Jam Quest

All the sweetness of sugar, with a hint of fruit

What started as a quest for 70% fruit jam ended with me hopelessly lost and asking a gas station attendant for directions to the Nile.

When I first came to Egypt, I had a peasant’s understanding of the world and was content eating jam that was merely tasty and cheap. To me, jam was just a colder and more gelatinous form of candy that happened to contain the occasional hunk of fruit. However, here in Cairo I encountered people who subscribed to a different jam-philosophy. Oddly, they believed that jam should taste like fruit, not sugar. I heard the term “fruit percentage” for the first time as they sneered at jams that consisted mostly of artificial coloring and sugar.

Because of them, I was forced to try a jam that contained 60% fruit. It was a strange experience. My taste buds, accustomed to being blasted and then numbed by the sweetness, instead found themselves underwhelmed.

I enjoyed it on an intellectual level, but my ignorance had not yet been beaten out of me and I  wanted my sugar jelly back. However, something strange had happened to me. I had been afflicted with the sugar-guilt. Now when I went to the supermarket, I secretly craved the cheap, facemeltingly sweet jams, but the sugar guilt haunted me and I purchased the sixty percent instead. I thought maybe the reason I didn’t love it as much as my friends was that there wasn’t enough fruit. Perhaps if I tried a jam with more fruit, I would see the wisdom of jam snobbery.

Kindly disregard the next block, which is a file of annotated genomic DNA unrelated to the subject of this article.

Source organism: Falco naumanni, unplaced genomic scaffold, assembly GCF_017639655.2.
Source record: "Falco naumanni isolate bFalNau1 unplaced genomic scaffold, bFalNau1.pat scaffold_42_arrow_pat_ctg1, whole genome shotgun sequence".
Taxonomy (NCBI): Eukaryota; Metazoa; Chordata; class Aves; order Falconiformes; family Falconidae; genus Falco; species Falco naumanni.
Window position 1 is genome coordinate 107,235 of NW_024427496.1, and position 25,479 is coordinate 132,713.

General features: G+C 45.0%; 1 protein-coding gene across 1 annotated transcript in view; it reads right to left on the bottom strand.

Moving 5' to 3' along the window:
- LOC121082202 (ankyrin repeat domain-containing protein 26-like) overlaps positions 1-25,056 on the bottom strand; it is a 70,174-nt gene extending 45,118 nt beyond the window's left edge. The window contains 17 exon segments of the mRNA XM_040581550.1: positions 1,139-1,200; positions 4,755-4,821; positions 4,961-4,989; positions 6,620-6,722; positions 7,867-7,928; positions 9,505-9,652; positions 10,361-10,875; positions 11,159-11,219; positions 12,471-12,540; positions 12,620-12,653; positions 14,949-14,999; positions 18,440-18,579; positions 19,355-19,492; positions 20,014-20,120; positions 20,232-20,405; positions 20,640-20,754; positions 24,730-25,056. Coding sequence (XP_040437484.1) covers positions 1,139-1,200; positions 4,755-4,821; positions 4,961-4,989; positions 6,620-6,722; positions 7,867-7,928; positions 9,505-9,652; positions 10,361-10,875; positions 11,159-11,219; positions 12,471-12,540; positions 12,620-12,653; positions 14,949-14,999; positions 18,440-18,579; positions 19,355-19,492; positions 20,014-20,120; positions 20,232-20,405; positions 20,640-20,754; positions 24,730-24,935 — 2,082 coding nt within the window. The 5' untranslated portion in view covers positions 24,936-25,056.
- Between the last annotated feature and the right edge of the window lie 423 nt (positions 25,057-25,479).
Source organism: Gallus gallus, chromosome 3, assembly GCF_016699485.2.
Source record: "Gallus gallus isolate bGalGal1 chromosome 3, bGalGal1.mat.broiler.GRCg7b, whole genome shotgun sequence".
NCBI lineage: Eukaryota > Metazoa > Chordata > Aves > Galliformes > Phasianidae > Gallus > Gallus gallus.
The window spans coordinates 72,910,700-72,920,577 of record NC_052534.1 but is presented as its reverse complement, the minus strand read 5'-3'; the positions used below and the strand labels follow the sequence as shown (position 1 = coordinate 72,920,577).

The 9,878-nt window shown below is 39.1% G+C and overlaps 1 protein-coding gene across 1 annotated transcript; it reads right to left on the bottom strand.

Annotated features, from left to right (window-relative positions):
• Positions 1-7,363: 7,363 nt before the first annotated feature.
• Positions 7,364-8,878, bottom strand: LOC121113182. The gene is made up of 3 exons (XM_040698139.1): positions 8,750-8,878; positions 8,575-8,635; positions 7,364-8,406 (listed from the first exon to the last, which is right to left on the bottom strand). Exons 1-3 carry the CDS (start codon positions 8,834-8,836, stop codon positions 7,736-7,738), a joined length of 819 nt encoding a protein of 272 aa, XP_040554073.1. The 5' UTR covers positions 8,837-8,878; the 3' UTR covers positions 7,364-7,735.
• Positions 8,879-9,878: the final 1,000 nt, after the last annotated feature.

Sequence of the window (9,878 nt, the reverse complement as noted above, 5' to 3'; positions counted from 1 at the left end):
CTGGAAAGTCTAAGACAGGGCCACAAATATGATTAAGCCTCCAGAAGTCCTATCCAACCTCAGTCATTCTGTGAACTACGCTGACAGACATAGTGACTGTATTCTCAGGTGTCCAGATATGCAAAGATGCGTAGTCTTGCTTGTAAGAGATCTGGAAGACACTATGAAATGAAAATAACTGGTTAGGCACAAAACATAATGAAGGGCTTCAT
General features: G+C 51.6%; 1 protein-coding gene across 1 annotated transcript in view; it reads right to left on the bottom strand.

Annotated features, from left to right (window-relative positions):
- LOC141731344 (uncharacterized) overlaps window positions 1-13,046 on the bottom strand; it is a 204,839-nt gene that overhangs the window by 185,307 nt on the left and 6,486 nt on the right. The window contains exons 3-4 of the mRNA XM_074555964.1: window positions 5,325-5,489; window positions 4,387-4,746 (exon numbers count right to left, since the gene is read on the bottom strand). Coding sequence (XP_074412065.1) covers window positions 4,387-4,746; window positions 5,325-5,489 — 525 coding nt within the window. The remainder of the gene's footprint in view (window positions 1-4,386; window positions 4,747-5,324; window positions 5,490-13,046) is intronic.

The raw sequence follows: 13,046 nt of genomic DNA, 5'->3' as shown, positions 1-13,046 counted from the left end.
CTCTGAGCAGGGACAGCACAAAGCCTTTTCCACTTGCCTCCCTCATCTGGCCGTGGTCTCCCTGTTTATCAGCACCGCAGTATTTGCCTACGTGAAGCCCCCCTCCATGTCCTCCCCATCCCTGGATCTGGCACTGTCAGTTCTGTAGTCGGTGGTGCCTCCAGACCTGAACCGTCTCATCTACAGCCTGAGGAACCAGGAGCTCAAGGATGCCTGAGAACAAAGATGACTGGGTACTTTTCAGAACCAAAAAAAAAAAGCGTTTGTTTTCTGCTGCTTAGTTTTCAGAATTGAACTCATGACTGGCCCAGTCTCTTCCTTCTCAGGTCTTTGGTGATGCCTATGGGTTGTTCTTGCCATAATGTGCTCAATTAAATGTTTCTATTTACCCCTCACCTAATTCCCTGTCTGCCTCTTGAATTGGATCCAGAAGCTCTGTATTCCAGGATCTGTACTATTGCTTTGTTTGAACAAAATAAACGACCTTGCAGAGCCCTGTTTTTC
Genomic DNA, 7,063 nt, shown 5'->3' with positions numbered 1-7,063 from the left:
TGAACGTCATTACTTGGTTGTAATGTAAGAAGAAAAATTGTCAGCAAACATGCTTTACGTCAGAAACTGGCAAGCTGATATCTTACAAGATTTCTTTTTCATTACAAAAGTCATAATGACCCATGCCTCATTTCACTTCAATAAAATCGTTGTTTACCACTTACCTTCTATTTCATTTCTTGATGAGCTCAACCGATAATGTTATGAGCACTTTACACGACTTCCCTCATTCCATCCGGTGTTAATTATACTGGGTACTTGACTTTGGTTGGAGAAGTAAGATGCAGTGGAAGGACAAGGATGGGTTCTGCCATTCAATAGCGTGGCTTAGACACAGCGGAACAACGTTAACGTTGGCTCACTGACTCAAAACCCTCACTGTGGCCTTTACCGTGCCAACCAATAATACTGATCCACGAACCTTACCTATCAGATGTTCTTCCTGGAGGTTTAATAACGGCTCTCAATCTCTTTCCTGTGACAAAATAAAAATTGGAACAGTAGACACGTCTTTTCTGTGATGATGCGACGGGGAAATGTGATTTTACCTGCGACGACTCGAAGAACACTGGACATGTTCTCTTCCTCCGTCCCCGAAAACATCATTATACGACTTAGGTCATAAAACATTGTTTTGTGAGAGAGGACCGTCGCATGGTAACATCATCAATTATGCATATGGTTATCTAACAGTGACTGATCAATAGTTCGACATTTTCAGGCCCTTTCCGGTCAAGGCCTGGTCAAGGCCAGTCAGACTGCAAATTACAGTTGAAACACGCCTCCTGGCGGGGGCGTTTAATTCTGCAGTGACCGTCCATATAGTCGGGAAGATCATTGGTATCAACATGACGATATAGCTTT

I had heard rumors of Mom’s jam: a 70% wonder found only at a place called Dina Farms. Months ago I had seen this store, and after spending too much time inside one day I decided to go on a jam hunt, relying only on my memory and my innate directional instinct. I set out confidently and within ten minutes found myself completely lost on the edge of what seemed to be a forest in the middle of Cairo. “Where did this come from?” I wondered.

Then I thought to myself, “The Nile. I must make towards the Nile. I will use its mother banks to as a great trail of breadcrumbs.”  I happened upon a gas station attendant and asked him where the Nile was. Confused at my apparent confusion, he asked me where I was trying to go and I said resolutely:  “I want to go towards the Nile” He pointed me in the right direction and soon I saw the glimmering waters in front of me. I was happy to be on my way home, albeit jamless.

Later on, I considered how ridiculous it was that I had just used a 4130 mile long river as a landmark to find my 2 person apartment. I imagined my reaction if a bedraggled tourist in downtown Oklahoma City asked me where the Rocky Mountains are and decided sometime’s it’s better just to leave such matters be.

P.S. Vote for Belle at Educlaytion’s March Movie Madness. She’s up against Atticus Finch, and let’s be honest here…she deserves to beat that sucker.

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30 thoughts on “Jam Quest

  1. wanderlust misfit says:

    Well I’ve learned a few things, that jam is also sometimes made with real fruit. — That’s a statement only an American would make, the rest of the world gets things right.